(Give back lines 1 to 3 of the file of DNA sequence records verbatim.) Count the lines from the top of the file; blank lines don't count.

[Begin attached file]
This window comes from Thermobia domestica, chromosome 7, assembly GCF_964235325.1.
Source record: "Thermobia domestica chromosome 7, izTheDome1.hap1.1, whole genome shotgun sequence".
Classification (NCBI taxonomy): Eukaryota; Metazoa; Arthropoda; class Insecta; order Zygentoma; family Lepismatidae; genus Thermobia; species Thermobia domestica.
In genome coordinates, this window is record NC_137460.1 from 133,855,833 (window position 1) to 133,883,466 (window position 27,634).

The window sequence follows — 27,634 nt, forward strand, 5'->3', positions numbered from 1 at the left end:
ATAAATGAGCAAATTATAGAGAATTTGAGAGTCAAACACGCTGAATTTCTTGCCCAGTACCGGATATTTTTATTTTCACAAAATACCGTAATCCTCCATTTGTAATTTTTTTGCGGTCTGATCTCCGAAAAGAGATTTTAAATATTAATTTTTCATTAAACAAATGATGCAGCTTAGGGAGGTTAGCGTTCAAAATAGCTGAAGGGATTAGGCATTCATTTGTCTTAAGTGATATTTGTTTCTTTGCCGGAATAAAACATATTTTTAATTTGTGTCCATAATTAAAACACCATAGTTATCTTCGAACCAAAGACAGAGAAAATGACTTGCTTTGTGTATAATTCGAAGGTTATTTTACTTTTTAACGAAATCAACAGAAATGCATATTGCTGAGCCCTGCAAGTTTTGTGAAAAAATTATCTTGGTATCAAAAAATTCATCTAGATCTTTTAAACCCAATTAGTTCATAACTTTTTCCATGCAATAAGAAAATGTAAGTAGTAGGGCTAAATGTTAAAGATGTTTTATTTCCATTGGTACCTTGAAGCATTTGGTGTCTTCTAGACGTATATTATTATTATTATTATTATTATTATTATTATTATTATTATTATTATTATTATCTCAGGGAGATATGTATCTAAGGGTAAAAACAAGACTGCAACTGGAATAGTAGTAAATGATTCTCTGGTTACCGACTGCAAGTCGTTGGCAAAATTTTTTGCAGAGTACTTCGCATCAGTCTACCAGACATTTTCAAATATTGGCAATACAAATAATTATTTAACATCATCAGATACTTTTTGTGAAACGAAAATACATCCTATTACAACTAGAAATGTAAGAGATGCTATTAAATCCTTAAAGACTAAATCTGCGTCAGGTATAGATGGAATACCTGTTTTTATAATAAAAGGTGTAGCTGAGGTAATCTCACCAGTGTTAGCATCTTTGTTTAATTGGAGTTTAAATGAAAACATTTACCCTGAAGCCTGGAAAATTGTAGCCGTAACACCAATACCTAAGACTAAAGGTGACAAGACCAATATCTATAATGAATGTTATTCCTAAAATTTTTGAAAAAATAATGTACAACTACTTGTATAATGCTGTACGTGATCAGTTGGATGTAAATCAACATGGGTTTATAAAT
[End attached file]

This window comes from Thermobia domestica, chromosome 7, assembly GCF_964235325.1.
Source record: "Thermobia domestica chromosome 7, izTheDome1.hap1.1, whole genome shotgun sequence".
Classification (NCBI taxonomy): Eukaryota; Metazoa; Arthropoda; class Insecta; order Zygentoma; family Lepismatidae; genus Thermobia; species Thermobia domestica.